Once you have planted a fruit tree, it is useful to train the young plant to form a strong tree that will hold a lot of fruit. Once the tree has aged a year or more, it is important to do at least yearly pruning to develop a long-lived productive tree with minimal problems.
Doing this is not very time-consuming for each tree, but it requires knowledge that is not easily guessed except in a few easy cases such as citrus and figs. Pruning fruit trees is something like sculpting or cutting hair: It requires skill with good-cutting tools, a vision of what is needed and an ability to adjust the vision to the particular case. And like, sculpting and haircutting, the more one practices, the faster one can work without error.
These days, the web has huge numbers of pamphlets and videos explaining how to "prune fruit trees," "prune apples," "train young apples," "prune mangoes" and so forth. A gardener with time and interest can learn essentially all the basic ideas from these invaluable resources.
There are a few places where such a search can lead southeast Texas residents to failure. In the south, we have longer warm seasons and shorter winters, so trees grow more during the summer than they do in Washington State, so pruning techniques that work there may require excessive maintenance here or produce short-lived trees.
Also, much of the information is directed at commercial production. The homeowner probably doesn't have a cherry-picker truck to reach heights, may have squirrels to deal with, and can make do with "only" 200 peaches, so doesn't need time-consuming techniques that increase production 20 percent. So taking local fruit-tree pruning classes such as the ones I teach through Urban Harvest can help.
Fruit bushes such as blueberries, feijoas and pomegranates; and fruit vines such as grapes, kiwis and passion fruits have their own, somewhat analogous training and pruning methods, but I want to focus on homeowner fruit tree pruning, especially the establishment of a strong tree.
With a newly planted tree, develop a strong scaffold of branches well spaced around the tree with enough space between branches for sunlight to hit all branches for many hours. In practice, the goal is to have three to five branches come out from the trunk about 2 feet or more above the soil. The branches should leave the trunk at right angles, and once they are a few inches from the trunk, head upward at a 45-60 degree angle with the horizontal. This is done using toothpicks, clothespins, weights, limb-spreaders, or other devices to accomplish the goal (see millernurseries.com, starkbrothers.com).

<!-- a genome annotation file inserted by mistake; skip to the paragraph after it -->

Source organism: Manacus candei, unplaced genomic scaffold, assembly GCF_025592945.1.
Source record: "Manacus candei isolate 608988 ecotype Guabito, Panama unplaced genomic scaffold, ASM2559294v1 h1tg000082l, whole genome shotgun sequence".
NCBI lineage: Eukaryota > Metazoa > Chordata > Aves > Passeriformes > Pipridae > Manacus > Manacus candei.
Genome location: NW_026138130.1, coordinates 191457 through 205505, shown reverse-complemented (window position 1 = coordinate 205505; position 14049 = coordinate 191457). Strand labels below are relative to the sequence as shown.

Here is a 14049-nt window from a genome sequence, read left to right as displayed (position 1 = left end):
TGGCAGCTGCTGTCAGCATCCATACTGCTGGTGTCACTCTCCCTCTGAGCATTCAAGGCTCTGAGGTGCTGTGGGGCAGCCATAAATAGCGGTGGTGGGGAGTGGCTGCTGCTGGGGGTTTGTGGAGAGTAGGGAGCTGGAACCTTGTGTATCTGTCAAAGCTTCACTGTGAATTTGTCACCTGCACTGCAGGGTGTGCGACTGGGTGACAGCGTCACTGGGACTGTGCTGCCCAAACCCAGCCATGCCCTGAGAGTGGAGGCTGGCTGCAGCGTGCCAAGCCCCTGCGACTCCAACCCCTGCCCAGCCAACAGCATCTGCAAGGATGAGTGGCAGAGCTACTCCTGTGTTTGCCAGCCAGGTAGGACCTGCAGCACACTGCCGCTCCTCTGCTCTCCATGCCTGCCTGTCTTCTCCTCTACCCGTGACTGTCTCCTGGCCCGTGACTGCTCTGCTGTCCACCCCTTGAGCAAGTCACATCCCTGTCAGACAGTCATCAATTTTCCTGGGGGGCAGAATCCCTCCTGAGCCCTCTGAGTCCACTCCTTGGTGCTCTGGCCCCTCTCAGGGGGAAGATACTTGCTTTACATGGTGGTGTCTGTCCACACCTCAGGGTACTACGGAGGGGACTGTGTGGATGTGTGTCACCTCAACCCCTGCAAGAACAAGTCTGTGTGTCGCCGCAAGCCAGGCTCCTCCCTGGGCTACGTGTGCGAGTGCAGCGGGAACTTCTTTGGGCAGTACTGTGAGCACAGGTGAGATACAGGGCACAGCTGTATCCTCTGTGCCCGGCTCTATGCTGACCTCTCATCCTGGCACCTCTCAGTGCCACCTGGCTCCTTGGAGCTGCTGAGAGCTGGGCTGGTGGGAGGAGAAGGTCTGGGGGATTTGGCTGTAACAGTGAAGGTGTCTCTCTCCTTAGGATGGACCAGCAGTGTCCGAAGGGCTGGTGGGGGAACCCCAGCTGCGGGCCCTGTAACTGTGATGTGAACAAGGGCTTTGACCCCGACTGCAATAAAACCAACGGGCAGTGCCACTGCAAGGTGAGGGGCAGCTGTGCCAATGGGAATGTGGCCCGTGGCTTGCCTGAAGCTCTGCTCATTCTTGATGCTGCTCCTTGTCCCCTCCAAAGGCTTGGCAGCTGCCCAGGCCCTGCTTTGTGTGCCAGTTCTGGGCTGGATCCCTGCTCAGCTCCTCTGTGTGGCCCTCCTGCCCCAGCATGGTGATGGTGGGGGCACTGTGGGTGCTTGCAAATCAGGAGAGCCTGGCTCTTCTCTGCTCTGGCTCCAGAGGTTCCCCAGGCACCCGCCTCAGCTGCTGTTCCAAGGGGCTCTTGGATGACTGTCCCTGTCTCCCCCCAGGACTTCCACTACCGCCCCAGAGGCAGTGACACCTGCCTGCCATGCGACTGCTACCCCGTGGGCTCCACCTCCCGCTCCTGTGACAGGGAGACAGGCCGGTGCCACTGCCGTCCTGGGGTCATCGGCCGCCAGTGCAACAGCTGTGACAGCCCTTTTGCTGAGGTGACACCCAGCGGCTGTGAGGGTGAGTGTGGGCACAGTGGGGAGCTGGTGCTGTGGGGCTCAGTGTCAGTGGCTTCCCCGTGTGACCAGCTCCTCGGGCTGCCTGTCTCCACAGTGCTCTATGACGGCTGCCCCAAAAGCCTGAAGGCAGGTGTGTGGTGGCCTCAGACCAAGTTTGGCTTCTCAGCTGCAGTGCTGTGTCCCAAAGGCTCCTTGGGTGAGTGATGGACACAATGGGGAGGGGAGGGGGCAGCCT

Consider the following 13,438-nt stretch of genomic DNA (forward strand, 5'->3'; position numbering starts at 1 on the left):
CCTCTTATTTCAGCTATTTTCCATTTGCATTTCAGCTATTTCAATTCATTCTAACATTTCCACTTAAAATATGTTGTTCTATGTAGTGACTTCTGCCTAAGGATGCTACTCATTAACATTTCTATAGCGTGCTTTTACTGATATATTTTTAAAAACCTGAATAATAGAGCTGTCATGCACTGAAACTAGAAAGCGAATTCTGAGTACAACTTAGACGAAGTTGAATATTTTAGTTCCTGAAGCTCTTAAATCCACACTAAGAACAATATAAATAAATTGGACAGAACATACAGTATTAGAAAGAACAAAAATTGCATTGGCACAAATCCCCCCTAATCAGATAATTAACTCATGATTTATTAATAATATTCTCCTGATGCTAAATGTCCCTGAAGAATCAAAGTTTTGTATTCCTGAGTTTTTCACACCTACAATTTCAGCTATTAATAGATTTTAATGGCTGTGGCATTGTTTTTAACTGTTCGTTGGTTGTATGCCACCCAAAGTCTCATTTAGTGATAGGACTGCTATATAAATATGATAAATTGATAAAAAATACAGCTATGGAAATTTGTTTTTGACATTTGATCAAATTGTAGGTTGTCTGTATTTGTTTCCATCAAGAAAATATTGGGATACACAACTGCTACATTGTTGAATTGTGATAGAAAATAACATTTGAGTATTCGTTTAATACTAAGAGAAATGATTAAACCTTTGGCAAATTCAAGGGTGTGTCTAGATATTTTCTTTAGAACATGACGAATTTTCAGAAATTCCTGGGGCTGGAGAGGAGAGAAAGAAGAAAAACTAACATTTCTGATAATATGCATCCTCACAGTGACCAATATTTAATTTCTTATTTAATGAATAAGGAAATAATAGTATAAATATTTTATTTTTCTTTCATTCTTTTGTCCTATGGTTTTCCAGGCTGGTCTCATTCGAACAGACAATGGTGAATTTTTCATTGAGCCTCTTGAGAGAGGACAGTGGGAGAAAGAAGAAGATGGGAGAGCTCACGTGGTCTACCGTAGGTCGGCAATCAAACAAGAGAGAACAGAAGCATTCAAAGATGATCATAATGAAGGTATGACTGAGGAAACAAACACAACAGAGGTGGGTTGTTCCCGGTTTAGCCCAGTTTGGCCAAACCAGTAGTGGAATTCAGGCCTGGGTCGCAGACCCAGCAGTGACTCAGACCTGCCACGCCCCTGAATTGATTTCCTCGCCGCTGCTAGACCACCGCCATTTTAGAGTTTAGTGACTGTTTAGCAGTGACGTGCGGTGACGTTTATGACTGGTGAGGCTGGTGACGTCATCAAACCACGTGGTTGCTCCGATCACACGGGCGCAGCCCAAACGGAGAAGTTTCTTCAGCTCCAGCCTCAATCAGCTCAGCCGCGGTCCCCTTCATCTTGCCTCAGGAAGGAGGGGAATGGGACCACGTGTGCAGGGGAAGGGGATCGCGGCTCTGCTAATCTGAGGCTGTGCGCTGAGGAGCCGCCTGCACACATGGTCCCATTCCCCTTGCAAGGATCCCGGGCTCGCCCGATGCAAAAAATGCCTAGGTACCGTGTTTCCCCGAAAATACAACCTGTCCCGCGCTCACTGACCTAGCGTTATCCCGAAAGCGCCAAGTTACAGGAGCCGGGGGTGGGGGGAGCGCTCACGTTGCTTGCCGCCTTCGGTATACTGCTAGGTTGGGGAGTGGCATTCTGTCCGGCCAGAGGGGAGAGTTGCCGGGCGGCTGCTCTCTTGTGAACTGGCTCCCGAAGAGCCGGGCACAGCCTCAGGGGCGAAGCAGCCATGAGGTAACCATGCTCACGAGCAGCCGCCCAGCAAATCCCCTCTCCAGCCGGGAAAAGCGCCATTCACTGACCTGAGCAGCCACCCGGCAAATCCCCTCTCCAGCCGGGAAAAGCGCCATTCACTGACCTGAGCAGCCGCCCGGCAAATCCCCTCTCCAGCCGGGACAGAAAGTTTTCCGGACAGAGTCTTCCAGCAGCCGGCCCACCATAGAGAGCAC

Branches that come off the main trunk are called "primary scaffold branches." Once they get about a yard (24-40 inches) out from the trunk, pinch or cut the branch to divide the primary into two 45-60 degree upward heading "secondary scaffold branches." And when these get a yard or so further out, you pinch them again to get two "tertiary scaffold branches." Four primary branches around the trunk at 2 feet thus become 16 tertiary branches reaching 4-6 feet off the ground.
After the trunk grows another 3 feet above the original 2 feet, a second tier of main scaffold branches is selected and the process is repeated, and after another 3 feet, a third tier is added. When trunk and branches get about as high as they can be picked and pruned with a safe ladder, a yearly pruning is necessary to suppress upward grown and to prune weak side shoots.
With a scaffold in place, the next concern is fruiting wood. Some trees fruit on last year's new wood, and others on older wood. Each year, the tree needs to be pruned to safeguard this year's crops while pruning to grow wood for future production.
Urban Harvest’s pruning classes that run January – middle of February are all full, however, one might connect with the Harris County Masters Gardeners at Bear Creek Park to see if there are pruning classes available.
This column is produced by Urban Harvest. Learn about gardening classes, community gardens and orchards, farmers markets and more at Urban Harvest website. Article is written by Bob Randall, Ph.D., who is the former executive director and a cofounder of Urban Harvest. He is also the author of "Year Round Vegetables, Fruits and Flowers for Metro-Houston". You may contact at YearRoundGardening@comcast.net.